Should Rafael Furcal’s trade to St. Louis become official, some will look back on all the money spent on Furcal and all the games missed, not to mention his lost year of 2011, when he managed to reach base only 41 times in four months. I’ll look back on Furcal as a guy who, each time he was signed, was worth taking a risk on. He was the most brilliant Dodger shortstop of my lifetime as a follower of the team. While I wish and hope for nothing but the best for Dee Gordon, his fleet and healthy feet will have some fly shoes to fill.

Jansen heads to disabled list

Kenley Jansen has gone on the disabled list with a cardiac arrhythmia, and Josh Lindblom has come from Chattanooga to replace him, reports Tony Jackson of

Also, Carlos Monasterios has had Tommy John surgery and will be out for approximately one year.

Kenley Jansen has irregular heartbeat issue

Tony Jackson of has details of Dodger reliever Kenley Jansen’s sudden trip to the hospital.

Los Angeles Dodgers rookie reliever Kenley Jansen was transported to a local hospital for treatment of an irregular heartbeat shortly after recording his second save of the season Tuesday night against the Colorado Rockies. Although he was expected to remain at White Memorial Hospital through Wednesday night for observation, the situation didn’t appear to be serious.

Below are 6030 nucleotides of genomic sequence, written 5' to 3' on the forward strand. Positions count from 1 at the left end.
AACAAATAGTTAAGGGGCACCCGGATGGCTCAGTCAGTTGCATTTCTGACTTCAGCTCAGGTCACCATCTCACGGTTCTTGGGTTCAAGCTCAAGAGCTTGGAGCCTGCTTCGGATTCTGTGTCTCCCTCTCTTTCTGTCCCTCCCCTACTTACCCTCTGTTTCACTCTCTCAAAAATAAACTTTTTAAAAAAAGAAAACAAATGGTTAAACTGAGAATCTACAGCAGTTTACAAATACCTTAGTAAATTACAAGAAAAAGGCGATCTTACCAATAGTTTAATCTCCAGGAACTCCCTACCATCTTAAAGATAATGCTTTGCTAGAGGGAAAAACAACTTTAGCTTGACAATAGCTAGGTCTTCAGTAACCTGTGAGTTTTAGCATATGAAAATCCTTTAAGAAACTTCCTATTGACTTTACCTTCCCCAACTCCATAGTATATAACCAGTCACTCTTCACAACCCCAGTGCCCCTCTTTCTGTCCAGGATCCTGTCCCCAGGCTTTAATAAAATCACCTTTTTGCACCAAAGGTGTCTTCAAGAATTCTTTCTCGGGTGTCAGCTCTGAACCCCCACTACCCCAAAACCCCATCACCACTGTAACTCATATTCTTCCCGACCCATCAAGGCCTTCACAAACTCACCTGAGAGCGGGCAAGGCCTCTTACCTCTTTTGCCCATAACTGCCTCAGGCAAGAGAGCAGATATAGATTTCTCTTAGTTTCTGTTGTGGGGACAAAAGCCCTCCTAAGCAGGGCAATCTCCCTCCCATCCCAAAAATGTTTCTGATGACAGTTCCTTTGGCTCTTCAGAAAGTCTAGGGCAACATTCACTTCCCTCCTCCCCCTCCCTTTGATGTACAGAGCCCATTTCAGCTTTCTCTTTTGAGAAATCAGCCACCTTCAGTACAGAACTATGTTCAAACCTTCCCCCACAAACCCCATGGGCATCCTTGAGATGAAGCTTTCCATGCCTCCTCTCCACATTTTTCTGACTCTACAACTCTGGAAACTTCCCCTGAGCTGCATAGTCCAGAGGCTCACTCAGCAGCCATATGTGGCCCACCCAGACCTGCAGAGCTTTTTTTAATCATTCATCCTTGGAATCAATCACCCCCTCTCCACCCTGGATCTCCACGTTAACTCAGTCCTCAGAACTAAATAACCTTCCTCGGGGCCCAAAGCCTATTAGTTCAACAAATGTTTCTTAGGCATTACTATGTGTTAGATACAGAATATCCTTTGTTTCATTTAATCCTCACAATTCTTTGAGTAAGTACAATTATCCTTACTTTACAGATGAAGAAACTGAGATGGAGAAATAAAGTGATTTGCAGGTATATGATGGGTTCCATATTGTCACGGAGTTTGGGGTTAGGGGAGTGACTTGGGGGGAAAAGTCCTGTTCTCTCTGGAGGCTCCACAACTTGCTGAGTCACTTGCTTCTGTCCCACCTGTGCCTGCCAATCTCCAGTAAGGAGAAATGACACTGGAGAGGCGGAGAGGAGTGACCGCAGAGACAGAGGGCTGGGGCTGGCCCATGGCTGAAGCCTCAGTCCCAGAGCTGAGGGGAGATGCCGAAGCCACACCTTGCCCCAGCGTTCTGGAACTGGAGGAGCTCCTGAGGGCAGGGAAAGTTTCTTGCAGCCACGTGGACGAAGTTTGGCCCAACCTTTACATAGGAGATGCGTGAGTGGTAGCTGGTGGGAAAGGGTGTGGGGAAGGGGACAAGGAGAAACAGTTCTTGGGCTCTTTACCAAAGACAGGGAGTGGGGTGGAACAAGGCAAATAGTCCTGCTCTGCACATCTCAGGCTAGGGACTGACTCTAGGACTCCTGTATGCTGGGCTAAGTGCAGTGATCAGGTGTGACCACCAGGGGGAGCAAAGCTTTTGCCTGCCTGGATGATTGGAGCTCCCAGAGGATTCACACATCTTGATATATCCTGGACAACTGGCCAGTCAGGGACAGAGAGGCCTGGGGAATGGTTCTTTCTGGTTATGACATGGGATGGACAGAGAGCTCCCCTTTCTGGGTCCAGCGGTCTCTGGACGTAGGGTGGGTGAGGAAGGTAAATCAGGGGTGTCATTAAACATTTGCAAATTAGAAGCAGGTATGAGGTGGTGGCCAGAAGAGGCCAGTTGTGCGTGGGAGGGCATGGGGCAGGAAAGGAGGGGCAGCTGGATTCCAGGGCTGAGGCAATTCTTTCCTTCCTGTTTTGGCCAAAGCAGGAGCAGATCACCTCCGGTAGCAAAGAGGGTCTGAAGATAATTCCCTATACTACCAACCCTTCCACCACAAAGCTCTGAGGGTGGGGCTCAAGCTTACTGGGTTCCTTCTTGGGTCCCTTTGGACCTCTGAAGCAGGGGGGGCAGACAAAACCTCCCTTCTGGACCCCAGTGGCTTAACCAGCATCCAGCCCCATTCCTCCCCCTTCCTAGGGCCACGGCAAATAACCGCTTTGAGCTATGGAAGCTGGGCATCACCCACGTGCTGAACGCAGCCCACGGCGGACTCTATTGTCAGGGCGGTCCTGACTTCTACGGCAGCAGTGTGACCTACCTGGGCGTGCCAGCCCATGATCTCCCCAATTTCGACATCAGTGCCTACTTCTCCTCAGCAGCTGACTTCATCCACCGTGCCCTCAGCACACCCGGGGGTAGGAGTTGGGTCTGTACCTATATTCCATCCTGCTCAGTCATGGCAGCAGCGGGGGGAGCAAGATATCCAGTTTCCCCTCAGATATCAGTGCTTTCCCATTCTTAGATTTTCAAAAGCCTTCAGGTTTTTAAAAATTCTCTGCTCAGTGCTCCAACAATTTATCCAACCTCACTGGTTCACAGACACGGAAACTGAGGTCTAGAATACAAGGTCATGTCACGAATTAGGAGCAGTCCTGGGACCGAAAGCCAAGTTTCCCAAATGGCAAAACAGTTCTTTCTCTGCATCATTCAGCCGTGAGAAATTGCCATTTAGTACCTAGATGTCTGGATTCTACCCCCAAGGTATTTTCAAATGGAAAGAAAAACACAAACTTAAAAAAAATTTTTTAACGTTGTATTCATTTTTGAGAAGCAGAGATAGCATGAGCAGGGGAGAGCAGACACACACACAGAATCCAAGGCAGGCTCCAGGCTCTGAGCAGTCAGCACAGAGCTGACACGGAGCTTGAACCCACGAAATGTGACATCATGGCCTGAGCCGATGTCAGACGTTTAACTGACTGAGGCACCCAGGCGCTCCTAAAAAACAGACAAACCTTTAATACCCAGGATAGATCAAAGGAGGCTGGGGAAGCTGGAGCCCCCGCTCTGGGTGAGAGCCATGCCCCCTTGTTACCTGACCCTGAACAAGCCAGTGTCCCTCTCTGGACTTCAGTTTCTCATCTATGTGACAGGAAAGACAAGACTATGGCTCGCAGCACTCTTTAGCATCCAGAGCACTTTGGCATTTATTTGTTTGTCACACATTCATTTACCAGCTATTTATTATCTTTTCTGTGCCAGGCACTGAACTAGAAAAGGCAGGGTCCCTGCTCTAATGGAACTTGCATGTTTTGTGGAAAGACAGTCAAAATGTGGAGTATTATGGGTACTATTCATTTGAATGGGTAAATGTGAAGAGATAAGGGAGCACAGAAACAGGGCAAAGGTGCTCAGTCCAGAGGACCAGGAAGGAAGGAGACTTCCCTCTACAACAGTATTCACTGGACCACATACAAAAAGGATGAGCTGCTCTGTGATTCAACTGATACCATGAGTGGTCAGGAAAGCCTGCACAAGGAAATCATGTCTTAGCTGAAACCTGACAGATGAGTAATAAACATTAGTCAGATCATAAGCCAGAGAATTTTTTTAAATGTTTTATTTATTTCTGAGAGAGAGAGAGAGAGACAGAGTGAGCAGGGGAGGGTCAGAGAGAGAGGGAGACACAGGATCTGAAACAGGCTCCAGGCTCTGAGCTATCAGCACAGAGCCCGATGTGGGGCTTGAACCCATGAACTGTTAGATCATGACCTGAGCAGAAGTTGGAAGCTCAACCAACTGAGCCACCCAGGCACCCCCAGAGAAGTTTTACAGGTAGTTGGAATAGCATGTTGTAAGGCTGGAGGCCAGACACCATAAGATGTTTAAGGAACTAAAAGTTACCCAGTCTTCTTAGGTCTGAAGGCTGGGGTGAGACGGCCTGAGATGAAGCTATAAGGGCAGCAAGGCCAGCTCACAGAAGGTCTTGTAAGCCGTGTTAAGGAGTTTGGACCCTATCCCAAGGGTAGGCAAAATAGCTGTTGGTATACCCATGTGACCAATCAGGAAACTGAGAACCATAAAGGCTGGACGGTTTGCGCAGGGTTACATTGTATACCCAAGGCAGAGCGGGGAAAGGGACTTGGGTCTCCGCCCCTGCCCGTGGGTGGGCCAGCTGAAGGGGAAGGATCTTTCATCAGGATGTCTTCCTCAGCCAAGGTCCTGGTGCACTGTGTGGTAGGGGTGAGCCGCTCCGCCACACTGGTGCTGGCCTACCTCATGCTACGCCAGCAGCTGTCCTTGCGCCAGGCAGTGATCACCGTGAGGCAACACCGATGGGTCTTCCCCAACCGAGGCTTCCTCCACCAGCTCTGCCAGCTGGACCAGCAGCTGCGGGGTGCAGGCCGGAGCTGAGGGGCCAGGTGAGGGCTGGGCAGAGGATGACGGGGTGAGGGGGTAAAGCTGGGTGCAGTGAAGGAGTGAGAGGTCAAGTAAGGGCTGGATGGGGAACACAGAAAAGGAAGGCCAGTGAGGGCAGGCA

Still, Jansen did have to undergo cardio conversion — the procedure of shocking the heart back into its normal rhythm — when medication didn’t immediately correct the problem.

“Anytime you have an irregular heartbeat, we take it pretty seriously,” Dodgers medical-services director Stan Conte said. “They were able to get his heart back into normal sinus rhythm. The next 24 hours will tell us what we want to do next.” …

Click the link above for the remainder of the story.

* * *

I’m not sure this will be Hiroki Kuroda’s last game in a Dodger uniform. My head tells me it should be; my heart hopes it isn’t.

Obscure but memorable No. 5 hitters for the Dodgers

Three weeks ago, in honor of Aaron Miles, we talked about “obscure but memorable No. 3 hitters for the Dodgers.”

Today, once again in honor of Aaron Miles, let’s look back at the Dodgers’ most unusual No. 5 hitters since their last World Series title.